Ford giants Stewart Haas Racing’s 2023 season is going from bad to worse. The championship-winning team is hit with the most severe penalty in the Next-gen car era. SHR was hit with the first L3 penalty after failing during the teardown in NASCAR’s R&D center. It was Chase Briscoe’s No:14 Mustang that was investigated.
According to the premier stock car racing sanctioning body, the No:14 team is penalized for violating multiple rules. The major violations are NASCAR Rule Book, Section 14.1F, which discusses counterfeiting a Next Gen single source vendor-supplied part; Section 14.6.A, which discusses underwing; and 14.6.3B, which regulate engine panel assembly. “The counterfeit part was the NACA duct to the engine panel. This single-source part is designed to help cool the car,”.
For the major violations, Chase Briscoe will lose 120 driver championship points and 25 playoff points. Stewart Haas Racing will also lose 120 Constructors’ championship points and 25 playoff points. The No:14 Team’s crew chief John Klausmeier is fined $250,000 and is suspended for the upcoming six races.
The L3 penalty in NASCAR is to regulate “vehicle testing policy, altering/modifying fuel and/or tires, counterfeiting single-source vendor-supplied parts, engine infractions, and engine performance enhancements,”. NASCAR can penalize the team 120-180 points and fine $250,000-$500,000 for violations. SHR got the minimum penalty.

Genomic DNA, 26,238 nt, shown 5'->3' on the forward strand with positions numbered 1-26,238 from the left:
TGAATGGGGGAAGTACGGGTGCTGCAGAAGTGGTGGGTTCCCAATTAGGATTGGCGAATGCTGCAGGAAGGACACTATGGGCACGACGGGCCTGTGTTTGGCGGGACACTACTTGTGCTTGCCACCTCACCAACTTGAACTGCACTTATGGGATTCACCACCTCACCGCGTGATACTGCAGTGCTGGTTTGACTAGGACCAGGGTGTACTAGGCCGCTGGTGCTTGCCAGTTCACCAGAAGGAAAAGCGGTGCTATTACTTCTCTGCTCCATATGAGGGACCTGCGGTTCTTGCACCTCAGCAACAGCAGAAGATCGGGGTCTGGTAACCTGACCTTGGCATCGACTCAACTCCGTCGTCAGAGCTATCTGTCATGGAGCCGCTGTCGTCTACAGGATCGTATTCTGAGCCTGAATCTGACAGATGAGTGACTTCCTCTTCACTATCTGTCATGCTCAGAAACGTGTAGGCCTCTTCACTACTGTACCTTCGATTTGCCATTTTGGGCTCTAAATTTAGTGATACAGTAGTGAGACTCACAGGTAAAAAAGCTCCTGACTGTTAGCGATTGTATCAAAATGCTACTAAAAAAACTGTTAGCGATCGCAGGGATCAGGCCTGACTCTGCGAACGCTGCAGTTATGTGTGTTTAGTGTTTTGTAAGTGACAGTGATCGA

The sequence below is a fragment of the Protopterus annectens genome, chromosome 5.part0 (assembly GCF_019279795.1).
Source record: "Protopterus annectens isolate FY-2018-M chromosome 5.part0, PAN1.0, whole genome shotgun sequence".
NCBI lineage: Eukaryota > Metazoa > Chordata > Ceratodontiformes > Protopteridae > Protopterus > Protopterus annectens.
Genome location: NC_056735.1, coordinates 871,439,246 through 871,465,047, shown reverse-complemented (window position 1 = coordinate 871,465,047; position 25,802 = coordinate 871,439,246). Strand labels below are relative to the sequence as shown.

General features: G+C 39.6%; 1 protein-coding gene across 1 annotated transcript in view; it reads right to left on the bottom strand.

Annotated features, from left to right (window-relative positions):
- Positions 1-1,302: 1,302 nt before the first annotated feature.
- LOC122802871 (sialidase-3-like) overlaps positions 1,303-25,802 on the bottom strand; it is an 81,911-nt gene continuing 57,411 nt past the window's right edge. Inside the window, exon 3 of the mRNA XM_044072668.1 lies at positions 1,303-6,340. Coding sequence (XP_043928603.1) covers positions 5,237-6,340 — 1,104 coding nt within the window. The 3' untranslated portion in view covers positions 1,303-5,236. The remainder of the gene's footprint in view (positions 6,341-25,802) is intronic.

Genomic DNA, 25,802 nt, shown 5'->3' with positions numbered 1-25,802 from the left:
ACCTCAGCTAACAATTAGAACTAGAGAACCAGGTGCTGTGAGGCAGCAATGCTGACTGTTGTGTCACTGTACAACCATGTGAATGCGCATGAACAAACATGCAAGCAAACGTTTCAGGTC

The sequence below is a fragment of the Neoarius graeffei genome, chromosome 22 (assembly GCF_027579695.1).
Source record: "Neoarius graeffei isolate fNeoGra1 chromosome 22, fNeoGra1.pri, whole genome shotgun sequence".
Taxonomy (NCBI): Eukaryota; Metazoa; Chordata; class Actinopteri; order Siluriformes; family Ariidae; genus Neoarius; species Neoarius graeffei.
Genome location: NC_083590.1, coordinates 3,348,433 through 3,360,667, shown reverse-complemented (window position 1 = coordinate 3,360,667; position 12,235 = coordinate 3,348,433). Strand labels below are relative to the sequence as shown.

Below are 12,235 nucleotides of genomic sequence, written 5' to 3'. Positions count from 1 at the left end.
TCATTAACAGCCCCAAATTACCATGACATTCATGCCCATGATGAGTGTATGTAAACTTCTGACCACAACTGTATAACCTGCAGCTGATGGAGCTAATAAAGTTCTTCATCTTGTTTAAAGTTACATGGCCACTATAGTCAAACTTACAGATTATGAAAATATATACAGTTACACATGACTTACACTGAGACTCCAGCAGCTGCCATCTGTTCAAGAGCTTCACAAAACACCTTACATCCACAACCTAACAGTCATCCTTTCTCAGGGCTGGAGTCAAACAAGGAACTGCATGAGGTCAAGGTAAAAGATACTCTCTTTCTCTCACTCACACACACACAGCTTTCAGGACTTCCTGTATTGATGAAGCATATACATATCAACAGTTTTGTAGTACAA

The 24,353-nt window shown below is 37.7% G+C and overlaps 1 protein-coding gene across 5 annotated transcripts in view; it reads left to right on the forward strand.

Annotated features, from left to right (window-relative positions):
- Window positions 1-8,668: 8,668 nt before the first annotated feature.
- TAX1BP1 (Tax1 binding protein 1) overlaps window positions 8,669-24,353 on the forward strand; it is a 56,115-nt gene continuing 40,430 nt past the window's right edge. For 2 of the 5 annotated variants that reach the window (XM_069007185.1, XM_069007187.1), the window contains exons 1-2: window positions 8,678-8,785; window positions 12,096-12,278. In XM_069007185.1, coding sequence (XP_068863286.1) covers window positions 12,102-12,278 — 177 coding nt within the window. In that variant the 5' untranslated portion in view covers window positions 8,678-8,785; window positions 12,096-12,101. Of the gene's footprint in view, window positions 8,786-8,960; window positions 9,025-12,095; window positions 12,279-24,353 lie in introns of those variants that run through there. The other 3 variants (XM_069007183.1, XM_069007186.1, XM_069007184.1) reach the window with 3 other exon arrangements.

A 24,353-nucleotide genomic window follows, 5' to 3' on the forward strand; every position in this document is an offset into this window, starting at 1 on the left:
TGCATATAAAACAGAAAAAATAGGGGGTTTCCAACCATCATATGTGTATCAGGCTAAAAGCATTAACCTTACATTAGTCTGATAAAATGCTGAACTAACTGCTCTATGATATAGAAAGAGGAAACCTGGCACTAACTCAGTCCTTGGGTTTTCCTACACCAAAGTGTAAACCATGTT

The sanctioning body was furious with the Ford team for the infraction as they had never imagined such severe infractions. They are penalizing the team heavily to prove to the rest of the garage that messing with single vendor-supplied parts will not be tolerated.
“Don’t mess with a single-source part. Working in areas we used to in the Gen-6 car is just not going to be acceptable with this car as we move forward. It’s not going to be the culture we’re going to allow,” NASCAR SVP of Competition Elton Sawyer said.
SHR acknowledged that it was a quality control lapse and that they would not appeal the ruling. SHR Competition Director Greg Zipadelli said, “We had a quality control lapse, and a part that never should’ve been on a car going to the racetrack ended up on the No. 14 car at Charlotte. We accept NASCAR’s decision and will not appeal,”.
Justin P Joy is a Motorsports writer and editor at FirstSportz. He has been a motorsport journalist since 2020 and has published over 2000 articles. Justin has extensively covered two NASCAR, Formula One, and Moto GP seasons for FirstSportz. He has invested more than a decade of his life on Motorsports, first as a fan and later as a dedicated writer. Justin’s in-depth knowledge of Motorsports and his experience as a fan make his writing resonate with most racing fans worldwide.
Justin's love for racing started when he discovered Moto GP at the age of 8. That love later guided him into the world of Formula 1. He fell in love with NASCAR after watching Tom Cruise’s “Days of Thunder” and has been an avid follower of the premier stock car racing series since. He has also been investing his time to exploring WEC, WRC, Formula E, Extreme E, and IndyCar in a bid to deeply understand the culture and history of Motorsports to present a unique perspective to the fans.
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